Prevalent in Latin America, Chagas disease is a potentially life-threatening illness caused by the parasite T. cruzi
, which is most commonly transmitted through insects known as “kissing bugs.” The infection may trigger a chronic inflammatory disease in 30% of individuals. If left untreated, the disease usually impairs the heart and digestive system; it is a leading cause of heart disease in Latin America. In adults, the decline in health develops slowly, occurring 20-30 years after the initial infection.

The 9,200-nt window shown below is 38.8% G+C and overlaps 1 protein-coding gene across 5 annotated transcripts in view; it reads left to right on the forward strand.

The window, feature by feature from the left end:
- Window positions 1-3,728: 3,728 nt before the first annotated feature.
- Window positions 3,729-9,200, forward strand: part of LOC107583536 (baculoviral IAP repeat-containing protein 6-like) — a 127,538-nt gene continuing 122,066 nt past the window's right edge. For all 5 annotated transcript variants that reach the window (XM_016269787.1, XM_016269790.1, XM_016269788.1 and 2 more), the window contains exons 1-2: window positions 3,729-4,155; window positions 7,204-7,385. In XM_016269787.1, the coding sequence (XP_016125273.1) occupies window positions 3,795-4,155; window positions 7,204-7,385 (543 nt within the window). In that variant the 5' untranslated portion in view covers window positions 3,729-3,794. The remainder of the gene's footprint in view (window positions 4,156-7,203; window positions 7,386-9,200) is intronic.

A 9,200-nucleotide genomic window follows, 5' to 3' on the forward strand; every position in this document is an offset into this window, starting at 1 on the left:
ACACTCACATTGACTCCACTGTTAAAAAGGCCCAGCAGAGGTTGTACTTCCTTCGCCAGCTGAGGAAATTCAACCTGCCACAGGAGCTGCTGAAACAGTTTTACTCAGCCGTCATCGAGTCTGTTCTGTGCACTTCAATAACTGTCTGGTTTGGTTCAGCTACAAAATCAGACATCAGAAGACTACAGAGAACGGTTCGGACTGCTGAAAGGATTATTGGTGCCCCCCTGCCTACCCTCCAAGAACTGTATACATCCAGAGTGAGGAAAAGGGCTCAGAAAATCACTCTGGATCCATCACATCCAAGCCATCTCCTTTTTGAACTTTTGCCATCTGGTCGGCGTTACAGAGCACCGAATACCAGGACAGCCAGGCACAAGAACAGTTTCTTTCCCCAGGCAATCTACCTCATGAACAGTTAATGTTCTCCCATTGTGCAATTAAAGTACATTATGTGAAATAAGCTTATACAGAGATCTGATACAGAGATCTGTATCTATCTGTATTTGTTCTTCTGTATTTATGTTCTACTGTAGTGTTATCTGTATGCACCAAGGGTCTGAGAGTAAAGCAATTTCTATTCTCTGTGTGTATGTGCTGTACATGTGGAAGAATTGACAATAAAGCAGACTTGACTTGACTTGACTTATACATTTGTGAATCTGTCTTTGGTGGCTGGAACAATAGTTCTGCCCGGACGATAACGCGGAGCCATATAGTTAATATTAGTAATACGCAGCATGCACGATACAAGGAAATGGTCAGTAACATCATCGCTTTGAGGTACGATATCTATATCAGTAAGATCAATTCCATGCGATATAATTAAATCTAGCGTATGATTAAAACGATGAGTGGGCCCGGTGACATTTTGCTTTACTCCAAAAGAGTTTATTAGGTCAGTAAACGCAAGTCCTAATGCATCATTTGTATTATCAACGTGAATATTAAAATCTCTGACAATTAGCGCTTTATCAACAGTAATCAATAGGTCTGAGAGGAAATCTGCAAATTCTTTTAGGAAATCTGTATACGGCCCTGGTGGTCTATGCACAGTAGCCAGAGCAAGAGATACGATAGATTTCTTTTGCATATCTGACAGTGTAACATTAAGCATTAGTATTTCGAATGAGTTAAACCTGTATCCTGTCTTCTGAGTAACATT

Chagas disease is found mainly in endemic areas of 21 Latin American countries. About 6-7 million people worldwide are estimated to be infected. In pregnancy, however, the disease can be devastating; congenital infection with T. cruzi can cause miscarriage, stillbirth and newborn death. Though the disease was once entirely confined primarily to Latin America, the disease has now spread to other continents and cases have been reported in the U.S.
Because T. cruzi infection can persist in asymptomatic adults for many years, the parasite has contaminated the blood supply in many areas of Latin America. Therefore, blood screening is vital to prevent infectious through transfusion and organ transplantation.